Kawasaki Versys Forum banner
41 - 60 of 61 Posts

·
Registered
2020 Gen3 650
Joined
·
160 Posts
Oil threads, man, they're the worst.

From everything I've read, you gotta get JASO-MA2 spec oil because the wet clutch. Car motor oil will cause excessive slipping of the clutch on a wet clutch motorcycle.

I've run Rotella before, but since the V650 only takes a measly 2 qts, I usually just use Castrol Actevo or whatever 4T motor oil I can get my hands on. My truck uses the same style filter as the Versys, so I keep Wix filters on hand for both vehicles.
 

·
Premium Member
2022 Versys X 300
Joined
·
164 Posts
Oil threads, man, they're the worst.

From everything I've read, you gotta get JASO-MA2 spec oil because the wet clutch. Car motor oil will cause excessive slipping of the clutch on a wet clutch motorcycle.

I've run Rotella before, but since the V650 only takes a measly 2 qts, I usually just use Castrol Actevo or whatever 4T motor oil I can get my hands on. My truck uses the same style filter as the Versys, so I keep Wix filters on hand for both vehicles.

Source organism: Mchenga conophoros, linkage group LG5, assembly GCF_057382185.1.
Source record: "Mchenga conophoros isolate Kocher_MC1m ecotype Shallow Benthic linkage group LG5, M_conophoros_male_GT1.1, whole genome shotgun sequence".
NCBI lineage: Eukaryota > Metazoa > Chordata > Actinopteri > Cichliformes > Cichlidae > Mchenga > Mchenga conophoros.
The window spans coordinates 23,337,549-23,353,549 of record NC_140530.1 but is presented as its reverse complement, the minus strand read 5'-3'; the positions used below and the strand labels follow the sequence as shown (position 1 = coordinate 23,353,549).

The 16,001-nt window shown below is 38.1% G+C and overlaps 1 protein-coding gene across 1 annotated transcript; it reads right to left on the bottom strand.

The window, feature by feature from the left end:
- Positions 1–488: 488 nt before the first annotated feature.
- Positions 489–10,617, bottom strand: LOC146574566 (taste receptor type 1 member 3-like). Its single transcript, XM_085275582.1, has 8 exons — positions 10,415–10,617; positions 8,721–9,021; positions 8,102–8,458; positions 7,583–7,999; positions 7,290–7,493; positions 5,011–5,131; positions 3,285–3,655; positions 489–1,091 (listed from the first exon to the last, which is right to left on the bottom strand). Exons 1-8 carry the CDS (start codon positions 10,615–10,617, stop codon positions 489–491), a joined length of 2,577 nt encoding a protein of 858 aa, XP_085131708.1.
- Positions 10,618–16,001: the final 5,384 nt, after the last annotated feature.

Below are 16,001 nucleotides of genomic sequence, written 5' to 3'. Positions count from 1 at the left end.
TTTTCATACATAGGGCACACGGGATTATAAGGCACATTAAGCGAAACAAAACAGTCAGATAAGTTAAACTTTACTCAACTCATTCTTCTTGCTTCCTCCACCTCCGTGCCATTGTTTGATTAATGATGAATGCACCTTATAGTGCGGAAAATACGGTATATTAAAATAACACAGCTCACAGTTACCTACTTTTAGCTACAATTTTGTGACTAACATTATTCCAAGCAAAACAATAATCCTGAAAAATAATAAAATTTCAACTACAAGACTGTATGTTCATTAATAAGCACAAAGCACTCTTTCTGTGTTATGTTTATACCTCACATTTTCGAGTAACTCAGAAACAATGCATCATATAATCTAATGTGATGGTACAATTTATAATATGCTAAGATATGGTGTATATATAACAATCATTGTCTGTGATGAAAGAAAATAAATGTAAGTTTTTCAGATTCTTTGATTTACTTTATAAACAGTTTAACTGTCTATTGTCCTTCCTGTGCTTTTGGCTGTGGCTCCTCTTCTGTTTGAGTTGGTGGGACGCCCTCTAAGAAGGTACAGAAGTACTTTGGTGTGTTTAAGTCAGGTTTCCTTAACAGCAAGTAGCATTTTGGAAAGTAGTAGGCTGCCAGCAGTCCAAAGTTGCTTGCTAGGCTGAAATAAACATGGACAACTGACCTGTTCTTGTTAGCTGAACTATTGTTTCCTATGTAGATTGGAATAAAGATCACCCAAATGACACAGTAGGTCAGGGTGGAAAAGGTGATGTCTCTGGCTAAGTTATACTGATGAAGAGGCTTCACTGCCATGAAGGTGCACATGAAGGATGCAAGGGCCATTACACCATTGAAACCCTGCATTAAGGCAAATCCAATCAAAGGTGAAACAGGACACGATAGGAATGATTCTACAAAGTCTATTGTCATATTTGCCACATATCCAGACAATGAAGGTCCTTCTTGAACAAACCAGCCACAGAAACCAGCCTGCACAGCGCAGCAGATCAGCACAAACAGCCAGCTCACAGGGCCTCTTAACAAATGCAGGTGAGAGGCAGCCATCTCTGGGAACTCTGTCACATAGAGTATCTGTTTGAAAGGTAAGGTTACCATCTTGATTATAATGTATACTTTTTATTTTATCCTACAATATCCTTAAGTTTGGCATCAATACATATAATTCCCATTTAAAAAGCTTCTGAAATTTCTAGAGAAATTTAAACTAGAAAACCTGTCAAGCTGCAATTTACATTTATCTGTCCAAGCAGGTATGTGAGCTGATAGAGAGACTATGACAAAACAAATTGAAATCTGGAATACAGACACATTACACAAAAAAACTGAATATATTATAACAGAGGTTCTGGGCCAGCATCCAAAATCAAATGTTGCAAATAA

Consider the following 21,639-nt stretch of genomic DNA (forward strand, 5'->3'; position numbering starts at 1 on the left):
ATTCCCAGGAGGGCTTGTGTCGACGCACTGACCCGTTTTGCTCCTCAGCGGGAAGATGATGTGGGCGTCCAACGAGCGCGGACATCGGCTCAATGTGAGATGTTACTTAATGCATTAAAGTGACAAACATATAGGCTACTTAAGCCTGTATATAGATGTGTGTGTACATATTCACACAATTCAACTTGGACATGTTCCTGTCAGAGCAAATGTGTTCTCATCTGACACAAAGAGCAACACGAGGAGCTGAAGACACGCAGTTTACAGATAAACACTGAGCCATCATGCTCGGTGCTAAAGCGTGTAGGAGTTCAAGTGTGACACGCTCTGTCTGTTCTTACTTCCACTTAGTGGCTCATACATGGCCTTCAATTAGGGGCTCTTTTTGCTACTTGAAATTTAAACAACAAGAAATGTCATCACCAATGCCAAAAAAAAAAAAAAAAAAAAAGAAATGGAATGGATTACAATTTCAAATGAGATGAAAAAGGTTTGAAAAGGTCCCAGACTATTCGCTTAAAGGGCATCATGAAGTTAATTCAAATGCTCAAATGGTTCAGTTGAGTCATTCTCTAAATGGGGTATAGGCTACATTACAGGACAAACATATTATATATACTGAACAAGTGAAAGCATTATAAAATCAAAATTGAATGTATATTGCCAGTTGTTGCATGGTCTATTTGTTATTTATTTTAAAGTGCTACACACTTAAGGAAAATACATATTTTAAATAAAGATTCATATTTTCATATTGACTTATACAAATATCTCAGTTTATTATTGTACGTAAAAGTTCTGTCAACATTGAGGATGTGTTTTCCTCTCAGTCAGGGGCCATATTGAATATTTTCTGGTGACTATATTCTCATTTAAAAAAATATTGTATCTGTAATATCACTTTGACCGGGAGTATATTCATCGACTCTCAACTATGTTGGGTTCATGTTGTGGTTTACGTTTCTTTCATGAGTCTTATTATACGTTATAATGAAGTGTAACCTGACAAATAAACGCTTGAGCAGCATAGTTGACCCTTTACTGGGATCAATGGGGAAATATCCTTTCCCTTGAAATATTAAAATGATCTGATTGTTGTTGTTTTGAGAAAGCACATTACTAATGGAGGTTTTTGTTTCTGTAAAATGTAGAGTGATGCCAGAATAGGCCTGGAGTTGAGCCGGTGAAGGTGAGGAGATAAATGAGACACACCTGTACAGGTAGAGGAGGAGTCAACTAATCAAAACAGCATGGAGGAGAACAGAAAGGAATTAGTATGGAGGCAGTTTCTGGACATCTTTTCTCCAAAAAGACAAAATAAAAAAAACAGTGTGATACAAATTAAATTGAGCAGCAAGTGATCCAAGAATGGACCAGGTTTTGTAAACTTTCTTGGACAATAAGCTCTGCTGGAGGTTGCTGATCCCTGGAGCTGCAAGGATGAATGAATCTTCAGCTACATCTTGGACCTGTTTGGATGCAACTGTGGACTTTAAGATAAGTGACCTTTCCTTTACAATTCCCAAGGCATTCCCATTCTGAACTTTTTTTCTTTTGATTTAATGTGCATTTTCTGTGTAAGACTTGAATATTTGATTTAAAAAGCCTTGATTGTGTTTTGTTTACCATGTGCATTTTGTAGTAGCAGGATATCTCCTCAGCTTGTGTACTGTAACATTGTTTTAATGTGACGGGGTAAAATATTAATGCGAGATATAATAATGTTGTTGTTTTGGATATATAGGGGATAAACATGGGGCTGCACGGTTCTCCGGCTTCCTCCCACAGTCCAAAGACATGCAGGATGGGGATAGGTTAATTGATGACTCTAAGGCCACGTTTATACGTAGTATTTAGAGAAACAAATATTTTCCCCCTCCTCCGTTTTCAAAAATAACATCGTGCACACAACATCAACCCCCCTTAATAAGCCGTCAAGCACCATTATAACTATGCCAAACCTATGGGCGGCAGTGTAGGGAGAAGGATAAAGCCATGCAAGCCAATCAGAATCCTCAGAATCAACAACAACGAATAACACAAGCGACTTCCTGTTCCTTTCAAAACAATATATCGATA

Yes but the JASO-MA2 rating is not the only indicator that anti-friction modifiers aren't present in the oil, the absence of "Energy/Resource Conserving" on the API service label is also. Ergo, every 10w40 oil on the market, all of which lack this label, is okay for a wet clutch. The next question is not what isn't in the additive package, but what is. If you read the MSDS sheets on 10w40 high-mileage synthetic or semi-synthetic car oil vs. 10w40 synthetic or semi-synthetic motorcycle oil, the additive packages are nearly identical. In some cases the extra additives in the car oil are about 80% of the quantity found in the bike oil, and that really is perfectly adequate in a <100hp engine. I'd probably spring for endangered baby bald eagle oil if I owned a $30,000 200hp CBR1000RR-R FireBlade, but I do not. The go-kart engine in my Versys will be perfectly happy with the Mobil-1 full synthetic car oil I pay <$5/qt for. And this is my last comment on the matter, I've said my peace, wish only to save my fellow riders money in this super crap economy, but use motorcycle oil if it gives you peace of mind which is also in short supply these days.
 

·
Registered
Vx300 14/43: Urban Assault Vehicle
Joined
·
905 Posts